Venue : The Underworld, Camden, London
Date : 14 April 2012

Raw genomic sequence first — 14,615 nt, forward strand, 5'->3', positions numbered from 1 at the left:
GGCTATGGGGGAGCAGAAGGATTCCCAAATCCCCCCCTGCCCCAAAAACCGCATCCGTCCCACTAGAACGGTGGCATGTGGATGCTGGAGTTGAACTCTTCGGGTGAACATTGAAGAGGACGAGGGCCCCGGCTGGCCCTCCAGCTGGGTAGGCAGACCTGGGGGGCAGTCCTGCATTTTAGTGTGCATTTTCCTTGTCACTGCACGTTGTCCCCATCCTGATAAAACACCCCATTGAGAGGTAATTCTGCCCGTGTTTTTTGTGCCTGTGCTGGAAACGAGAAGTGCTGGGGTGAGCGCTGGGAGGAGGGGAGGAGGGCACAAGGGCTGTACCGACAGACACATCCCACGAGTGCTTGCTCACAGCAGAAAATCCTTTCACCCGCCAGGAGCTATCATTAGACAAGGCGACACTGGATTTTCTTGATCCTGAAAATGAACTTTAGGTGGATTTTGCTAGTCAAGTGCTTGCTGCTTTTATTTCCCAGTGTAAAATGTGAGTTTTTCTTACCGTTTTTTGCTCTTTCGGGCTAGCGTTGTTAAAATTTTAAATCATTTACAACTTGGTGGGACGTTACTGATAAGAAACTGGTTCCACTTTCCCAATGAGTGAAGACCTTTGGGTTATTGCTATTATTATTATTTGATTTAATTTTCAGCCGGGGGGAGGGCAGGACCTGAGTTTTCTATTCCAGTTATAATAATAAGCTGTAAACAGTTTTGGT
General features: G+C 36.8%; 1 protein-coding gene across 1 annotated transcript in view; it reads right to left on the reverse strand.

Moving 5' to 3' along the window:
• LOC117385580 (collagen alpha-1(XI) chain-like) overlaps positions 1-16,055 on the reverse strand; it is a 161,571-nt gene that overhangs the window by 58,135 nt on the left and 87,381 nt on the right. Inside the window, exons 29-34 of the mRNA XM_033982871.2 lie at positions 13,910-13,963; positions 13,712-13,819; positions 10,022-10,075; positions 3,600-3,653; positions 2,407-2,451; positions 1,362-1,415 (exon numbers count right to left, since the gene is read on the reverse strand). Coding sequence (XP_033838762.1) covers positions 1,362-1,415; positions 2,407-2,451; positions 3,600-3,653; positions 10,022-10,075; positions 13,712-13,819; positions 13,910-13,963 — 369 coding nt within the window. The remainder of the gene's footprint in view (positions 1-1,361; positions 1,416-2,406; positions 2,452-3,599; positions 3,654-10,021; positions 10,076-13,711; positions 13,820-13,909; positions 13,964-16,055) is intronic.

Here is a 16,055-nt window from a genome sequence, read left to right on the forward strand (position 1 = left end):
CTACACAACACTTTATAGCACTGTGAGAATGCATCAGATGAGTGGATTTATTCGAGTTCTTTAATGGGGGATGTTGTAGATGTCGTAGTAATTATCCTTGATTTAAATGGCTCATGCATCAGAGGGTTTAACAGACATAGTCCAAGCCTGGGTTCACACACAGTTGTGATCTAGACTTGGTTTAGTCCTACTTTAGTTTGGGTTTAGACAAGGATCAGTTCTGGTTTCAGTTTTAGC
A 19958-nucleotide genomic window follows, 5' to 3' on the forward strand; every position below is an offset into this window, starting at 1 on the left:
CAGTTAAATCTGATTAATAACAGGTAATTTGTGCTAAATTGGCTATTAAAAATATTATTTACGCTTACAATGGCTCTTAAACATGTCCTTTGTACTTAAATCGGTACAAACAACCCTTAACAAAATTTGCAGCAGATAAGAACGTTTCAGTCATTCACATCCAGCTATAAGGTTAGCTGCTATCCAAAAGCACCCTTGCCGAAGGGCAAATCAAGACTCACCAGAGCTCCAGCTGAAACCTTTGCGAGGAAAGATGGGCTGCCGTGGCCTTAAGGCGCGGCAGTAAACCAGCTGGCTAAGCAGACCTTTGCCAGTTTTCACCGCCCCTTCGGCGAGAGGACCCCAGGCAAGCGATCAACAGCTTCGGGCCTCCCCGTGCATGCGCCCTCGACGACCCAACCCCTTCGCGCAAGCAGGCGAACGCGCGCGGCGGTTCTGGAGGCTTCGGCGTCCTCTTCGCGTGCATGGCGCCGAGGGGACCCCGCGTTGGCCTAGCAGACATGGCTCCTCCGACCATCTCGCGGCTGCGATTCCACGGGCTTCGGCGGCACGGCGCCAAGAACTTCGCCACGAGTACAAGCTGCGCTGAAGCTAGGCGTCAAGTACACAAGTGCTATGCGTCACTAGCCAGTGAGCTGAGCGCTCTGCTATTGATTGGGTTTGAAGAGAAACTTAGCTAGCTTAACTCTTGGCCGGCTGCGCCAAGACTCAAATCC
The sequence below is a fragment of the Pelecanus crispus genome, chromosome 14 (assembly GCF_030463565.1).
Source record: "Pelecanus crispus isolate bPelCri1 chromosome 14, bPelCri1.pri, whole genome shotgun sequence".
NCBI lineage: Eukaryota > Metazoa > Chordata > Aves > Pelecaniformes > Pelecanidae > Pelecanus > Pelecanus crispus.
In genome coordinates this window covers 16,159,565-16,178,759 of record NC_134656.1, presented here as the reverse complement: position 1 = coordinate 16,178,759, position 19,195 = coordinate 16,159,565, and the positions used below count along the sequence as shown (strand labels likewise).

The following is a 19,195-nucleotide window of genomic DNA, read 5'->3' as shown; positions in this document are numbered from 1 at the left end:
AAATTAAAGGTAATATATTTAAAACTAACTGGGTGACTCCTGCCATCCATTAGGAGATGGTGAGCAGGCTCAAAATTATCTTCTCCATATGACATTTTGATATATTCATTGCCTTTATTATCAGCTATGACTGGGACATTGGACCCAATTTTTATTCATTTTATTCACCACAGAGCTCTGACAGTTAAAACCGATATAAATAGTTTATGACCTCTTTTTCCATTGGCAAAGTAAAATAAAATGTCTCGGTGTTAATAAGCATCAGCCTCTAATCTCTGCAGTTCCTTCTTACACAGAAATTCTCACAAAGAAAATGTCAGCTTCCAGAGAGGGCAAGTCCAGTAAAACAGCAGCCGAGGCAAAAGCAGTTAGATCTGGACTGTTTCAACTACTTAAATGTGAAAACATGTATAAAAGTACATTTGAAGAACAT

Panic Room were the band I knew the best out of this showcase lineup, having seen them more than a few times in recent years, and they have always put on an excellent show. They have also been very good at keeping their setlist turning over, so it was going to be interesting to see what they included in a shorter than usual set this evening. They came on to the stage at 2000 to a slightly larger crowd than Sanguine Hum but there still fewer people here than there had been for The Reasoning. And Panic Room do open with a new track, Song For Tomorrow, the band coming on and starting up before Anne-Marie Helder joins them, then it blasts off with a big sound, rumbling hard against a very melodic sound with Anne-Marie on guitar as well as vocals. I should say straight away that I consider her to be the best female vocalist on the scene at the moment, and I make no apologies for going overboard in my praise of her vocal talents. The track settles as she sings in and then it bursts on as her wonderful voice soars. There is a big bassline from Yatim Halimi with floating keyboards from Jonathan Edwards, the guitar circles in, the drums rattle, and Anne-Marie sings on top of the ever melodic sound. It is driving a hard line now and her voice soars high out of it, before the track settles to considered keyboards, some more rumbling bass. The drums pound from Gavin John Griffiths and Anne-Marie sings in before it kicks away again. Her voice soars really high before the track fades down to Paul Davies‘ guitar and the drums, and then fades out. I have heard the song a few times now and it does sound a step up for them again. They continue straight on with the crowd clapping along to Freedom To Breathe, the upbeat opener from their last album, Satellite. It has got a hard shuffle to it from the delicious riff, a busy sound which is growing with the vocals. It picks up and soars through the chorus before settling and rolling on and growing again, bigger this time around. The guitar cuts out and develops before returning to the main theme. It is a lot of fun as it rocks along, and not only because the lyrics are so good. Paul plays around on the guitar neck and Jerry Ewing appears to be enjoying it as it drives to a crashing finish and big cheers from the crowd. “Oh, thank you so much guys”, says Anne-Marie before they continue on with Promises (another new track from their forthcoming album, Skin). It opens with big keyboards and then the guitar riffs in. The sound calms as the vocals come in and the bass thumps along with some biting drums. The keyboards surge as the vocals rise and it kicks off with a big guitar burst. It is a huge sound driving along with flourishes, Jonathan’s keyboards pushing, then it holds to thumping bass as the guitar develops and the keyboards flow. Anne-Marie sings into the big sound as it pushes and her voice soars before it drives to a sharp finish. It is so hot up there that Yatim takes off his top. “The new album, by the way, is called ‘Skin'”, says Anne-Marie.